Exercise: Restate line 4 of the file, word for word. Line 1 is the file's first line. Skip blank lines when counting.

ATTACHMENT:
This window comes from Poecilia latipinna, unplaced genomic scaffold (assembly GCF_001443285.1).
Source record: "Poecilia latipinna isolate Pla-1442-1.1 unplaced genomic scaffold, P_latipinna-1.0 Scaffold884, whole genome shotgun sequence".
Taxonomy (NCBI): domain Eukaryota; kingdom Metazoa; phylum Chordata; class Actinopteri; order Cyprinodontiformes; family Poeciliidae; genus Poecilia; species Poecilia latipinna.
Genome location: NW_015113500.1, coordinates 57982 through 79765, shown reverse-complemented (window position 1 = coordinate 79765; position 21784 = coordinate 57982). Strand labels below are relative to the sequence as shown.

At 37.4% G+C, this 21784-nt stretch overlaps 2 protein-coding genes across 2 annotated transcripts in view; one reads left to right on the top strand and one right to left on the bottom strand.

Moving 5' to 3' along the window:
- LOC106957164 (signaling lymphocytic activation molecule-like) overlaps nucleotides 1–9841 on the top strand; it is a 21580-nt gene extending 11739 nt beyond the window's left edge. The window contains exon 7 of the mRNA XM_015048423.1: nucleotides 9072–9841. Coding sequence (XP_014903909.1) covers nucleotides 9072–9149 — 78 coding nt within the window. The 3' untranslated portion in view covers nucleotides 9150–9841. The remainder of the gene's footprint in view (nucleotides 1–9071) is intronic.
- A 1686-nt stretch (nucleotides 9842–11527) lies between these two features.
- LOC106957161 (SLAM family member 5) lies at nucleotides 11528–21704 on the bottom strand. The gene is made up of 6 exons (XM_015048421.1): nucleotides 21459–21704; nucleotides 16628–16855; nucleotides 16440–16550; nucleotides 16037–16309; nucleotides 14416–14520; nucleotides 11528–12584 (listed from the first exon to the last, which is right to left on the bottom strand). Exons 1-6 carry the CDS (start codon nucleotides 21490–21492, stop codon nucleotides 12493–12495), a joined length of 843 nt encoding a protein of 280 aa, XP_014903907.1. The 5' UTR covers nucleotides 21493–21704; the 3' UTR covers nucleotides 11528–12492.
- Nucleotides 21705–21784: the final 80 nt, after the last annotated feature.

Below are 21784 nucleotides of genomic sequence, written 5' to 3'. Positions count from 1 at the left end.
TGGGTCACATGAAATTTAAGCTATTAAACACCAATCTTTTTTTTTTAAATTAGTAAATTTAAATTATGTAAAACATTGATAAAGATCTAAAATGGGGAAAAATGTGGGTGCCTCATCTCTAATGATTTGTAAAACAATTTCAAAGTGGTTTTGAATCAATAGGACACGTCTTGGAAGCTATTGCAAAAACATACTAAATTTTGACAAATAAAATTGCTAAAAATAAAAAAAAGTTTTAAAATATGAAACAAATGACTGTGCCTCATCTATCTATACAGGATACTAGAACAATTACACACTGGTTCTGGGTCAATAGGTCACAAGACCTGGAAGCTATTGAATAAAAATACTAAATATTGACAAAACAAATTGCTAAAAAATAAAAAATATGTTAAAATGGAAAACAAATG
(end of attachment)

Genome location: NW_015113500.1, coordinates 57982 through 79765, shown reverse-complemented (window position 1 = coordinate 79765; position 21784 = coordinate 57982). Strand labels below are relative to the sequence as shown.